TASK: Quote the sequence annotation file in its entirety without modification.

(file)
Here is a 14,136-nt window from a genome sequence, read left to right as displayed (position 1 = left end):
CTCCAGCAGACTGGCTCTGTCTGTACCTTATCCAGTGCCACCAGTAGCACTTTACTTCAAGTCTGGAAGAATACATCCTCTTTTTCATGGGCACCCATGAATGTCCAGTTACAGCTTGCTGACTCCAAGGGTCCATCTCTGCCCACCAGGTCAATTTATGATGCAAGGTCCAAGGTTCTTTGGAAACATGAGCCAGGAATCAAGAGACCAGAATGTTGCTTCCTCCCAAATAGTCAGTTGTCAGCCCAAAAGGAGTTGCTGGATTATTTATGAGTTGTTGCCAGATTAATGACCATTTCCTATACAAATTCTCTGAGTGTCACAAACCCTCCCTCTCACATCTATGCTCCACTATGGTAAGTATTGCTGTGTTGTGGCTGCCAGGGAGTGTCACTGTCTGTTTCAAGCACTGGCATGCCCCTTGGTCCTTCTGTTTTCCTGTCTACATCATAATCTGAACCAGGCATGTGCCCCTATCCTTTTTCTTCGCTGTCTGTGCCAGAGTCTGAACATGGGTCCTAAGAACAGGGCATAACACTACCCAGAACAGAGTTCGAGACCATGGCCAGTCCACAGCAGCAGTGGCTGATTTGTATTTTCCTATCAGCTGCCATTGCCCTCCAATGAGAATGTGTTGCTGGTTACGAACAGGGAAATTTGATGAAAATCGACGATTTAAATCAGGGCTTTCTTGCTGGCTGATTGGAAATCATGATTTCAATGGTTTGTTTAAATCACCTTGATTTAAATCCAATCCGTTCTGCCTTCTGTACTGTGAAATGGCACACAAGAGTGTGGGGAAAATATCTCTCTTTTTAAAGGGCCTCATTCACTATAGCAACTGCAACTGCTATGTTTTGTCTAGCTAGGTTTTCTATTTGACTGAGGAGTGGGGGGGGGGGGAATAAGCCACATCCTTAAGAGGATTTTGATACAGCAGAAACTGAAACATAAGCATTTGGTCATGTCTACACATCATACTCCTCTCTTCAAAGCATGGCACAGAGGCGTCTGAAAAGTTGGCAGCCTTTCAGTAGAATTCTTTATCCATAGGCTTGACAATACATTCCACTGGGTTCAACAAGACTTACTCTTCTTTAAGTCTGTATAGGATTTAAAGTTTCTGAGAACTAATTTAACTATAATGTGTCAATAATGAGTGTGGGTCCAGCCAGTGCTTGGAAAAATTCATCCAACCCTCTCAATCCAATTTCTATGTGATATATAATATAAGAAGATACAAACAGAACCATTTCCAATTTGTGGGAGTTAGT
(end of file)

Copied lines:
Here is a 14,136-nt window from a genome sequence, read left to right as displayed (position 1 = left end):
CTCCAGCAGACTGGCTCTGTCTGTACCTTATCCAGTGCCACCAGTAGCACTTTACTTCAAGTCTGGAAGAATACATCCTCTTTTTCATGGGCACCCATGAATGTCCAGTTACAGCTTGCTGACTCCAAGGGTCCATCTCTGCCCACCAGGTCAATTTATGATGCAAGGTCCAAGGTTCTTTGGAAACATGAGCCAGGAATCAAGAGACCAGAATGTTGCTTCCTCCCAAATAGTCAGTTGTCAGCCCAAAAGGAGTTGCTGGATTATTTATGAGTTGTTGCCAGATTAATGACCATTTCCTATACAAATTCTCTGAGTGTCACAAACCCTCCCTCTCACATCTATGCTCCACTATGGTAAGTATTGCTGTGTTGTGGCTGCCAGGGAGTGTCACTGTCTGTTTCAAGCACTGGCATGCCCCTTGGTCCTTCTGTTTTCCTGTCTACATCATAATCTGAACCAGGCATGTGCCCCTATCCTTTTTCTTCGCTGTCTGTGCCAGAGTCTGAACATGGGTCCTAAGAACAGGGCATAACACTACCCAGAACAGAGTTCGAGACCATGGCCAGTCCACAGCAGCAGTGGCTGATTTGTATTTTCCTATCAGCTGCCATTGCCCTCCAATGAGAATGTGTTGCTGGTTACGAACAGGGAAATTTGATGAAAATCGACGATTTAAATCAGGGCTTTCTTGCTGGCTGATTGGAAATCATGATTTCAATGGTTTGTTTAAATCACCTTGATTTAAATCCAATCCGTTCTGCCTTCTGTACTGTGAAATGGCACACAAGAGTGTGGGGAAAATATCTCTCTTTTTAAAGGGCCTCATTCACTATAGCAACTGCAACTGCTATGTTTTGTCTAGCTAGGTTTTCTATTTGACTGAGGAGTGGGGGGGGGGGGAATAAGCCACATCCTTAAGAGGATTTTGATACAGCAGAAACTGAAACATAAGCATTTGGTCATGTCTACACATCATACTCCTCTCTTCAAAGCATGGCACAGAGGCGTCTGAAAAGTTGGCAGCCTTTCAGTAGAATTCTTTATCCATAGGCTTGACAATACATTCCACTGGGTTCAACAAGACTTACTCTTCTTTAAGTCTGTATAGGATTTAAAGTTTCTGAGAACTAATTTAACTATAATGTGTCAATAATGAGTGTGGGTCCAGCCAGTGCTTGGAAAAATTCATCCAACCCTCTCAATCCAATTTCTATGTGATATATAATATAAGAAGATACAAACAGAACCATTTCCAATTTGTGGGAGTTAGT